What's The Difference After Five Years?

KIEV, Ukraine -- It sometimes seems difficult to believe, but it's been almost five years since Ukraine underwent its Orange Revolution - an event that for many put the country on the world map. For others, however, the heady days of late 2004 were a big show that has ended in even bigger disappointments.

The romantic "Orange Revolution" of 2004.

How come the bandits haven't been put in jail, as Viktor Yushchenko promised during his romantic rise to the presidency? Why is Ukraine still mired in petty clan politics, with state interests taking a back seat to those of businessmen with a voice in parliament? And, most recently, the country appears to be backsliding in the one area that has seemed promising and substantive, the economy. Is it possible that Ukraine will revert to a backwater buffer zone outside of Europe and out of favor with Russia?

All of these concerns are nothing new in a fledgling democracy, which despite the protestations of its harshest critics, Ukraine can still claim to be.

It's true that there wasn't a mass round up of thugs after Yushchenko took power, but to quote the Bible: "He who is without sin, throw the first stone." The point here is that since there wasn't much of a law in Ukraine, the majority of the country's population have probably been lawbreakers.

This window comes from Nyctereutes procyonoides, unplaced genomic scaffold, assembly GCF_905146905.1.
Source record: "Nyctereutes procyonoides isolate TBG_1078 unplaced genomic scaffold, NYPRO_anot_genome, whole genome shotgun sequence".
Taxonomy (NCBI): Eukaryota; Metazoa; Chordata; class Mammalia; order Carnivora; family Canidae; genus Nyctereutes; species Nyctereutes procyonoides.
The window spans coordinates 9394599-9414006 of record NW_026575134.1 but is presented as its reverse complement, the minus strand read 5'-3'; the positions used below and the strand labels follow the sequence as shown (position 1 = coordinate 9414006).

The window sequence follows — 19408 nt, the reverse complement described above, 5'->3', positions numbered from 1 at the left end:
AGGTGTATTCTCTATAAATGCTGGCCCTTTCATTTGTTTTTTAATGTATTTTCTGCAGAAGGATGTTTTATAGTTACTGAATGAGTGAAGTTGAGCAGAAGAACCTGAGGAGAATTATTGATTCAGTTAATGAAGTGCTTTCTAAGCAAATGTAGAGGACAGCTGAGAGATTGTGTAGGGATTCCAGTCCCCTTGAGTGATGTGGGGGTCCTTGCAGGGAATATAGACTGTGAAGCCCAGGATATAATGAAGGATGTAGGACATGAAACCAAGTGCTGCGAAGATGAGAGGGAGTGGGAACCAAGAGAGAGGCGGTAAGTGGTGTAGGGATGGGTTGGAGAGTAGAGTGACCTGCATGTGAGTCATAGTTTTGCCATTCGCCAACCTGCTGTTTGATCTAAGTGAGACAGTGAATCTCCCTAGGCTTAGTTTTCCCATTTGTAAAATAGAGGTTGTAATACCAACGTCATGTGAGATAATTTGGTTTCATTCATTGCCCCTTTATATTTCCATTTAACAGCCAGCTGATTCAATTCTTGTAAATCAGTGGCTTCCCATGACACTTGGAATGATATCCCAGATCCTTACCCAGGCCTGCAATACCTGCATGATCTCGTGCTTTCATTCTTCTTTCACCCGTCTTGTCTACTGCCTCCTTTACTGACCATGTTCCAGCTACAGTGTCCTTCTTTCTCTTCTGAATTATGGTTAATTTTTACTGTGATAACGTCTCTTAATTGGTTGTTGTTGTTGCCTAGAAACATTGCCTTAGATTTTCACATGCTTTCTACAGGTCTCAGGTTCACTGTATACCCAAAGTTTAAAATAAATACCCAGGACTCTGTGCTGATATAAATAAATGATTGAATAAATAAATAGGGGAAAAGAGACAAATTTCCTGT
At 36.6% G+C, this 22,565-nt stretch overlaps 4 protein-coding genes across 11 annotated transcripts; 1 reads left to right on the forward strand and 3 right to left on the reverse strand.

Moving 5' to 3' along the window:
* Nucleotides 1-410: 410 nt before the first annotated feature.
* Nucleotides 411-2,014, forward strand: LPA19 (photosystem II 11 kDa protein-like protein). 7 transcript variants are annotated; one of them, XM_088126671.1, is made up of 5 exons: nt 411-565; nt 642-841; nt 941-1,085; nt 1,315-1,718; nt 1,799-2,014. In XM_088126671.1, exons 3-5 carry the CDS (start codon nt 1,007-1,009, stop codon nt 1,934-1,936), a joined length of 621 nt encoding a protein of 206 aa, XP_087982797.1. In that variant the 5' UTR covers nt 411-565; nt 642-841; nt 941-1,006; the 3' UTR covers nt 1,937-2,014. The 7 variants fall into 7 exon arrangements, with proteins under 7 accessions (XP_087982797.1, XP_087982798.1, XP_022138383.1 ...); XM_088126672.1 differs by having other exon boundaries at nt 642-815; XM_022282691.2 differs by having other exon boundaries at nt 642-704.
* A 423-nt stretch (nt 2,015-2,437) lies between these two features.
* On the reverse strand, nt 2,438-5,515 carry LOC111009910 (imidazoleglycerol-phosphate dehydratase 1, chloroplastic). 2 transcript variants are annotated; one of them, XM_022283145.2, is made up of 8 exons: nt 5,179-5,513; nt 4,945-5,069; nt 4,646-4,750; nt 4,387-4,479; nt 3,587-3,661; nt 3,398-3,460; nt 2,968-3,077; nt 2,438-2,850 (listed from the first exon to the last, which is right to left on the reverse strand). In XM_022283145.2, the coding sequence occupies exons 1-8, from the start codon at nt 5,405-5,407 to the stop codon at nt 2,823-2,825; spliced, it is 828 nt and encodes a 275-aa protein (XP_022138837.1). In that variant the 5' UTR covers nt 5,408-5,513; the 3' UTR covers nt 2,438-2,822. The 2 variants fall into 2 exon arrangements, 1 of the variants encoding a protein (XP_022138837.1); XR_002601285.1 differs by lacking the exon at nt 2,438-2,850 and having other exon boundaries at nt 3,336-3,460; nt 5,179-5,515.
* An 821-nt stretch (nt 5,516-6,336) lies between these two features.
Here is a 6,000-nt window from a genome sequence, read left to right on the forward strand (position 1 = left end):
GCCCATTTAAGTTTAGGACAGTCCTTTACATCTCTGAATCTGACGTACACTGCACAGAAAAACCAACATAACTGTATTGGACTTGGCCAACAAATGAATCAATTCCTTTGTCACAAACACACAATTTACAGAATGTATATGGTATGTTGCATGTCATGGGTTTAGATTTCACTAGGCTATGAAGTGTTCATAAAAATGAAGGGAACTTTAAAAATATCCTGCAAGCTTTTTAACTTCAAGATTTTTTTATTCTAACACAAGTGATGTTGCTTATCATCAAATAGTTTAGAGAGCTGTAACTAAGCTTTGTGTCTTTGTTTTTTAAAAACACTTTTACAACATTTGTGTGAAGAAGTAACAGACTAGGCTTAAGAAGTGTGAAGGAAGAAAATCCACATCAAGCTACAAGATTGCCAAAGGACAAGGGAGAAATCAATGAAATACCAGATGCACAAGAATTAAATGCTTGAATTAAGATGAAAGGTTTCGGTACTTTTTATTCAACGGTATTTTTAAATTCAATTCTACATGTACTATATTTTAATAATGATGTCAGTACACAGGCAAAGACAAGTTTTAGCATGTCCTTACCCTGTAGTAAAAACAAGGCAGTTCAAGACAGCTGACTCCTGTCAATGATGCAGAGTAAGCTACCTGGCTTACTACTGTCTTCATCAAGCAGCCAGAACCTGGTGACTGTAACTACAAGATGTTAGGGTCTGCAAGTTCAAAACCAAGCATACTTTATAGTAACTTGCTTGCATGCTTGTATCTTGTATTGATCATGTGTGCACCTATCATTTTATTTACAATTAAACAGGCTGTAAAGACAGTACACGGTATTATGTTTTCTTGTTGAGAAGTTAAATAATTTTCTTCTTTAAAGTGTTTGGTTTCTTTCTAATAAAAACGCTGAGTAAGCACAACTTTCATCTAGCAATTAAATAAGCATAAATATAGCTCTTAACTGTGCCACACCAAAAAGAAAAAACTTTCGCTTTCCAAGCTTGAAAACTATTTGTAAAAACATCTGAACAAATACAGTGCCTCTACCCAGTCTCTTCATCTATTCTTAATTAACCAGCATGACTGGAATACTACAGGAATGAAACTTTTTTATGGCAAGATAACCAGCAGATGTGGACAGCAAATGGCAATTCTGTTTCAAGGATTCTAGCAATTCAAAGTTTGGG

As for those individuals with particularly ugly reputations for quashing the hopes of the people, abusing their positions in the police force or simply stealing more than is "decent', many have met their death in suspect suicides, hunting accidents or the like. This may not be justice in the legal sense, but we have come a long way since the eerie days of President Leonid Kuchma all the same.

Yes, the country's courts are still corrupt, and murder hasn't disappeared as a means of settling business disputes, but no one can honestly compare today's comical top cop Yury Lutsenko to his Kuchma-era counterpart Yury Kravchenko. Abusing the law and abusing people under the law are different in practice.

And yes, the corruption continues, but in an odd sort of Ukrainian way the venal are keeping each other in check, rather than jockeying for influence before a modern-day czar. Kuchma kept everything in his own hands, which meant all the other hands were empty and often pawing for what they could get.

Viktor Yushchenko, for all his weaknesses, is a very different man. In fact, he was likely allowed to take power precisely because of his weaknesses, which are allowed and even cherished in a democratic country.

The very fact that Ukrainians can talk and write about Mr. Yushchenko's flaws is proof enough in itself. His currents opponents for power have shown much less democratic credentials during the brief periods that they were allowed to head the government. Populism is the bridesmaid of a dictator, while trying to steal an election is far worse than the theft of state assets.

Recently, with presidential and quite possibly parliamentary elections in sight, Yushchenko has been increasingly compared to his predecessor Mr. Kuchma.

Like Kuchma, it is said, Yushchenko is trying to stay in power by changing the rules of the game. Again, we hear talk of a referendum to change the country's much-embattled constitution, proposals to create a bilateral legislature - only this time from the man who fought such initiatives tooth and nail during his rise to power: Yushchenko.